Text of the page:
EXCERPT This short article is an except of PainScience.com’s ridiculously detailed tutorial about plantar fasciitis.
When you are frustrated with a chronic condition like endless foot pain, sometimes you start to second-guess whether you really have what you think you have. Uncertainty about the diagnosis can be almost as frustrating as the pain itself. In fact, there’s excellent evidence (and it just makes sense) that feeling more confident about the nature of pain can reduce pain.1
Sometimes there’s no way out of that uncertainty … and sometimes there is.
By 2012, several studies had shown that, yes, the sole of your foot really is thicker — a lot thicker — when you have plantar fasciitis.234 A 2012 study confirmed that using ultrasound to detect this is reliable: different technicians will get the same results.5 A 2014 meta-analysis reviewing all these and more and concluded:6
Ultrasound can be considered a reliable imaging technique for assessing plantar fascia thickness, monitoring the effect of different interventions and guiding therapeutic interventions in patients with plantar fasciitis.
Such decisive conclusions are refreshing in medical science, which is usually murkier. Many such correlations are clinically meaningless, and the reliability of a lot of testing is amazingly poor.7 This is a noteworthy case of firm ground! (Interpretation is another matter. See below.)
The evidence also shows a connection between the thickening and flat feet.8 Flat feet, thick soles, and plantar fasciitis all tend to go together. Interesting.Chances are good that your plantar fascia is more than twice as thick as it should be.
So, if you have plantar fasciitis, chances are good that your plantar fascia is more than twice as thick as it should be: a nice clear physical sign that can be diagnosed with ultrasonography. (Not by feel, mind you.9) If you’d like to confirm this, all you have to do is bring it to your doctor’s attention and request ultrasound confirmation that you have “thick feet.” If your doctor is skeptical, show them the footnotes!
This evidence does not show anything about causation. The research has not confirmed that a thickened plantar fascia causes plantar fasciitis — just that they definitely tend to occur together.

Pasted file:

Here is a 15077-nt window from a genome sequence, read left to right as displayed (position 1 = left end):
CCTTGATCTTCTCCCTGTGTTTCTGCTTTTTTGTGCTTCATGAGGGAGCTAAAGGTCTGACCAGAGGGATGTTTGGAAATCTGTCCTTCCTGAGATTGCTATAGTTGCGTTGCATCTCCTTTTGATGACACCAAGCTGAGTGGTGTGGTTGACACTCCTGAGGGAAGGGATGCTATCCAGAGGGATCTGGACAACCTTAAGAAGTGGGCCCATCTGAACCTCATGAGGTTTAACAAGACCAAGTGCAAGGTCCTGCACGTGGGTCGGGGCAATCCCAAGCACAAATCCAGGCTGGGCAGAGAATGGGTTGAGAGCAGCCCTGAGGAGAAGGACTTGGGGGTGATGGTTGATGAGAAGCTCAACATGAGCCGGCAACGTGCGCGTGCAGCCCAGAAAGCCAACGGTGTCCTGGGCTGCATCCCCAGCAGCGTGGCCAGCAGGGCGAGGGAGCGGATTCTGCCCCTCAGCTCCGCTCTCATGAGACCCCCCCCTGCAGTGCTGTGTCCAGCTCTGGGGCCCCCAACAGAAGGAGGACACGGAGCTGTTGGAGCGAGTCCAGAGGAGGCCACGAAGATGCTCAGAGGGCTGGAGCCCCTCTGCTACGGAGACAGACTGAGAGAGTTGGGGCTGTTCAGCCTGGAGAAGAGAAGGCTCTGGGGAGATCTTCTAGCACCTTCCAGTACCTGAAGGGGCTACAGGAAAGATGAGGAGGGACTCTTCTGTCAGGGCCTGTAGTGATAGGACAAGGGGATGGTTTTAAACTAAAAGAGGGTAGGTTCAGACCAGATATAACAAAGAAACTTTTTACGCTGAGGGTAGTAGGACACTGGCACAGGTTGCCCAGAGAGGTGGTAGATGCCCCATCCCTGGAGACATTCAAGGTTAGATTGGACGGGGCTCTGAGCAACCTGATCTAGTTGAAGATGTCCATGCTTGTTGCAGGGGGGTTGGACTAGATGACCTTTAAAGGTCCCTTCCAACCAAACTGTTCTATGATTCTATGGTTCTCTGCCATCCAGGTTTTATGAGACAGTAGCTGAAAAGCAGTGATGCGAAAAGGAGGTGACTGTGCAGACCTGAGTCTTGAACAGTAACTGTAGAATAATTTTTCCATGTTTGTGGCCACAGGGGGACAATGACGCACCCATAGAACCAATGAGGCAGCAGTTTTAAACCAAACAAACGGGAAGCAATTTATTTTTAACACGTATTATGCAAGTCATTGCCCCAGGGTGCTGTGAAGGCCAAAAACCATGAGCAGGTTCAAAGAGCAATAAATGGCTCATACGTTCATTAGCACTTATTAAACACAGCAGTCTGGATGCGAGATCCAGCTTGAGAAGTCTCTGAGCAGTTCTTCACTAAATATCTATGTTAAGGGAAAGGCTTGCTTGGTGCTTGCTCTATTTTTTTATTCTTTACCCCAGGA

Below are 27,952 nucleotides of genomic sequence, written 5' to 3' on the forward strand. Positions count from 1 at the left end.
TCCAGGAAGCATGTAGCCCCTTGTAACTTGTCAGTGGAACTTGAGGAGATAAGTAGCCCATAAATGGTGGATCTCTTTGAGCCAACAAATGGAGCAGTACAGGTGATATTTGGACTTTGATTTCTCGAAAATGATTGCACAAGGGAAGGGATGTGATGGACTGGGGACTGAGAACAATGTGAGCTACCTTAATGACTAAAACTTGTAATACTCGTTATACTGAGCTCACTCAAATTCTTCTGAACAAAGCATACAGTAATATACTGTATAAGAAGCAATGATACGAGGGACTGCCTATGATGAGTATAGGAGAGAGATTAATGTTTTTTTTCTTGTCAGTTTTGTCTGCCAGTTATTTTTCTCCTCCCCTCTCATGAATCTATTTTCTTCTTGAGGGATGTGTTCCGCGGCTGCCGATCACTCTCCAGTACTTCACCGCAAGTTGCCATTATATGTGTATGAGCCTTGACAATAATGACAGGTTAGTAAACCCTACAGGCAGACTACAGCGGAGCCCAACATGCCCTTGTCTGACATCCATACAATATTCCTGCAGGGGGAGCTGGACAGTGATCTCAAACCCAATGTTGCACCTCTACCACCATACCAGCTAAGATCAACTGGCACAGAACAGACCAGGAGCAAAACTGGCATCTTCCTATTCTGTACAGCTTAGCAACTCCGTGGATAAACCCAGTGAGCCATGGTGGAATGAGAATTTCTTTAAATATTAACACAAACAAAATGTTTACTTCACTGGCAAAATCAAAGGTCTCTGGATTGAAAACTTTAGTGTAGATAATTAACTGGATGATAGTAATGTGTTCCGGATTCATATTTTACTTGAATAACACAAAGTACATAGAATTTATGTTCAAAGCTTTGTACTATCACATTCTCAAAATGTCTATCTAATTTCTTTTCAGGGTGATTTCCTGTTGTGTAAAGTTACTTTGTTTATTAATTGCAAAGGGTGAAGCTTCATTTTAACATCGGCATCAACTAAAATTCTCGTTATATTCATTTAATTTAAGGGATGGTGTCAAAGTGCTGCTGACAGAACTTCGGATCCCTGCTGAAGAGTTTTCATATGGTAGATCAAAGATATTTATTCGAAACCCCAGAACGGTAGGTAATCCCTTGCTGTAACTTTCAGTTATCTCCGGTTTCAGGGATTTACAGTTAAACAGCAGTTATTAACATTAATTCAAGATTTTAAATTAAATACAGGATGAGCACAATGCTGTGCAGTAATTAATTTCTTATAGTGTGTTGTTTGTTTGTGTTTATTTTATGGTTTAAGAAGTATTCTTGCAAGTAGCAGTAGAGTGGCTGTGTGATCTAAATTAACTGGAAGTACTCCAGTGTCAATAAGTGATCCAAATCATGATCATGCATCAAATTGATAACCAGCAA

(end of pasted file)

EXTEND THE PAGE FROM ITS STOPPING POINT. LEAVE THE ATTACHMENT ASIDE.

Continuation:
It’s quite plausible that the thickened fascia is a symptom of the condition. That is, excessive loading on the arch builds up the tissue, much like a callous. Or the thickening could be, counterintuitively, a sign of weakness, thicker but not necessarily stronger— an abnormal plantar fascia that can’t handle the load.10
Examining your foot with ultrasound might turn up some other obvious cause of your pain — something interesting, other than a thickened plantar fascia. But take this with a grain of salt. Good scientific evidence has confirmed a strong correlation between thickened fascia and plantar fasciitis. But, as already discussed, other seemingly obvious issues like heel spurs do not necessarily explain anything!
For instance, we know that you can’t use X-ray and the presence of heel spurs in quite the same way to confirm your plantar fasciitis diagnosis, because heel spurs are often found in people with plantar fasciitis, but lots of people have heels spurs without plantar fasciitis. So, knowing that you have heel spurs alone doesn’t tell you all that much. If you have pain on the bottom of your foot and heel spurs and a thickened fascia confirmed by ultrasound … then, hoo boy, you’ve got a lot wrong with your foot, and a plantar fasciitis diagnosis is probably correct … but possibly not the only cause of pain.
For much (much much much) more information, see my advanced tutorial covering pretty much every imaginable thing about dealing with the condition:
I am a science writer, former massage therapist, and I was the assistant editor at ScienceBasedMedicine.org for several years. I have had my share of injuries and pain challenges as a runner and ultimate player. My wife and I live in downtown Vancouver, Canada. See my full bio and qualifications, or my blog, Writerly. You might run into me on Facebook or Twitter.
These researchers used ultrasonography to show that people with plantar fasciitis have thickened connective tissue on the bottom of their feet. The results were clear and unambiguous — a rare bit of clarity in a murky subject!BACK TO TEXT
In 39 feet, both increasing and decreasing pain correlated well with changes in plantar fascia thickness, assessed with ultrasonography. The authors conclude that their study “provides evidence that changing thickness of the plantar fascia is a valid objective.”BACK TO TEXT
In this tiny study of 10 feet with plantar fasciitis, compared to 10 perfectly fine feet, “thicker fascial structures were associated with lower arched feet but only in individuals with heel pain.”BACK TO TEXT
Based on 56 feet, 20 with inferior heel pain, researchers concluded that “the reliability of sonographic examination of the thickness of the plantar fascia is high,” with no advantage to a transverse scan.BACK TO TEXT
From the abstract: “There was a higher incidence of plantar fasciitis in the flexible flatfoot group than the normal arch control group in this study.”BACK TO TEXT